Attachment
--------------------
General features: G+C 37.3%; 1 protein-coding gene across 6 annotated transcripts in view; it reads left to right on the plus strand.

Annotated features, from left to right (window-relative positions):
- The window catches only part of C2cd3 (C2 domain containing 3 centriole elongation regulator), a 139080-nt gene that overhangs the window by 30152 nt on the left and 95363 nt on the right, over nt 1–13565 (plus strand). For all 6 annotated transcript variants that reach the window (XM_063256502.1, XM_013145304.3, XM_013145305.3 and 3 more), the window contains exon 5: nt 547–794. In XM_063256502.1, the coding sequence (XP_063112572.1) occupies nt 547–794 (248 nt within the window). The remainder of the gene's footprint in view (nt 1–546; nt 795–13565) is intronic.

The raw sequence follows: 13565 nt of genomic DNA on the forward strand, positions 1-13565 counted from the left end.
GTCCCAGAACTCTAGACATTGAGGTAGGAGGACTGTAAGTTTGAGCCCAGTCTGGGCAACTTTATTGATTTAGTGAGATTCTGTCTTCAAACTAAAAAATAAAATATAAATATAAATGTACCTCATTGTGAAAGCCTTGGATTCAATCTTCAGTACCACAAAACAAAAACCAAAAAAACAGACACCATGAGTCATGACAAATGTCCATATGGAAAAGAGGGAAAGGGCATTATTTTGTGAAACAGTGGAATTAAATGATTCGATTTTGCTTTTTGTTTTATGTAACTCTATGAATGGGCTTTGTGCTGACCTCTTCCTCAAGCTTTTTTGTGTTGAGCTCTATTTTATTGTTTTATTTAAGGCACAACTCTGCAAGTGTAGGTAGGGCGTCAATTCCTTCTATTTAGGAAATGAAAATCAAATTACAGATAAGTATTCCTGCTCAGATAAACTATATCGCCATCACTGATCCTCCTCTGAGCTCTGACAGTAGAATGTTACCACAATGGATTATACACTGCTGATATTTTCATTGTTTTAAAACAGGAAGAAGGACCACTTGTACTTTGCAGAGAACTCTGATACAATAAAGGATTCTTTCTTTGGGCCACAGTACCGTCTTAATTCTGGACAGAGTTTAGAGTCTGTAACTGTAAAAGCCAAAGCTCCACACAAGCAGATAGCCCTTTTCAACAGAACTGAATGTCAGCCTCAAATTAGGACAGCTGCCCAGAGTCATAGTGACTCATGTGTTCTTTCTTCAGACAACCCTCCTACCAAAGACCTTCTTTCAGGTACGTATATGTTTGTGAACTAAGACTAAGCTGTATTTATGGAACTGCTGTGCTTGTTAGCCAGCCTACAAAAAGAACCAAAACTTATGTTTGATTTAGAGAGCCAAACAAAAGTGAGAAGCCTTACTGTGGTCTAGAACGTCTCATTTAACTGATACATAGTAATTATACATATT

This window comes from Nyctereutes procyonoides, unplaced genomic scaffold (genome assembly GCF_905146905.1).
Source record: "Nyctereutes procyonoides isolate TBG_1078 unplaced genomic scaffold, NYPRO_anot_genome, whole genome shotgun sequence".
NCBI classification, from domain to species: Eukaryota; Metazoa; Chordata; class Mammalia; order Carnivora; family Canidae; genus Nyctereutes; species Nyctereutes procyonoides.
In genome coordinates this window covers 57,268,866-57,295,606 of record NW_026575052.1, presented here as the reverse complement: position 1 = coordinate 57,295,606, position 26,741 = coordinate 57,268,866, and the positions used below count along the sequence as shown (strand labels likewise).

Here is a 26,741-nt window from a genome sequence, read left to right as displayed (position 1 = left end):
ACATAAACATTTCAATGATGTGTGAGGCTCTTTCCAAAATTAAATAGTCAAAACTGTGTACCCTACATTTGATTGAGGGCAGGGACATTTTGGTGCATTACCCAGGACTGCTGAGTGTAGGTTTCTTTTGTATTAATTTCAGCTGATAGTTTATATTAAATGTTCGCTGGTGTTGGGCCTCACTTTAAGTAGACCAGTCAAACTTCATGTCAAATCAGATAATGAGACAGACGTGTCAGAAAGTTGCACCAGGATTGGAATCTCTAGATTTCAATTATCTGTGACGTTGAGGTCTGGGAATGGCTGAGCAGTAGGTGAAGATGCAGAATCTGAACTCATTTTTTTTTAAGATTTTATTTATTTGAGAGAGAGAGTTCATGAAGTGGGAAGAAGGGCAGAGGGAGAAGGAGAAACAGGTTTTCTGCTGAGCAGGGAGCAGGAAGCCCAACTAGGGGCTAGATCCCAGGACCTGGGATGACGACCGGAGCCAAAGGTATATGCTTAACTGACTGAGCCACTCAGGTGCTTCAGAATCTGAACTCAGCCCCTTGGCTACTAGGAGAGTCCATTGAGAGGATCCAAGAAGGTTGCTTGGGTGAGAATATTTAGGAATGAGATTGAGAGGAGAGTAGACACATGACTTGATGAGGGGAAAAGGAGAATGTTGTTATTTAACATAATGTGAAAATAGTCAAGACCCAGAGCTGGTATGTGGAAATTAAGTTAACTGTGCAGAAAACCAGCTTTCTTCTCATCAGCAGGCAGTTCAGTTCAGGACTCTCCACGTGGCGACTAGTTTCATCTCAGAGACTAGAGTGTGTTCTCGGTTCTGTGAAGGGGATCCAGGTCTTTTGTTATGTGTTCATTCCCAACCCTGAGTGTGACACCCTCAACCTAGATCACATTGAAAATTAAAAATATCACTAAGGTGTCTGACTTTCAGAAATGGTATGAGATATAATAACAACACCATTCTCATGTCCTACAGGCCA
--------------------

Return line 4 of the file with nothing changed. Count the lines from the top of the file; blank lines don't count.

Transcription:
The raw sequence follows: 13565 nt of genomic DNA on the forward strand, positions 1-13565 counted from the left end.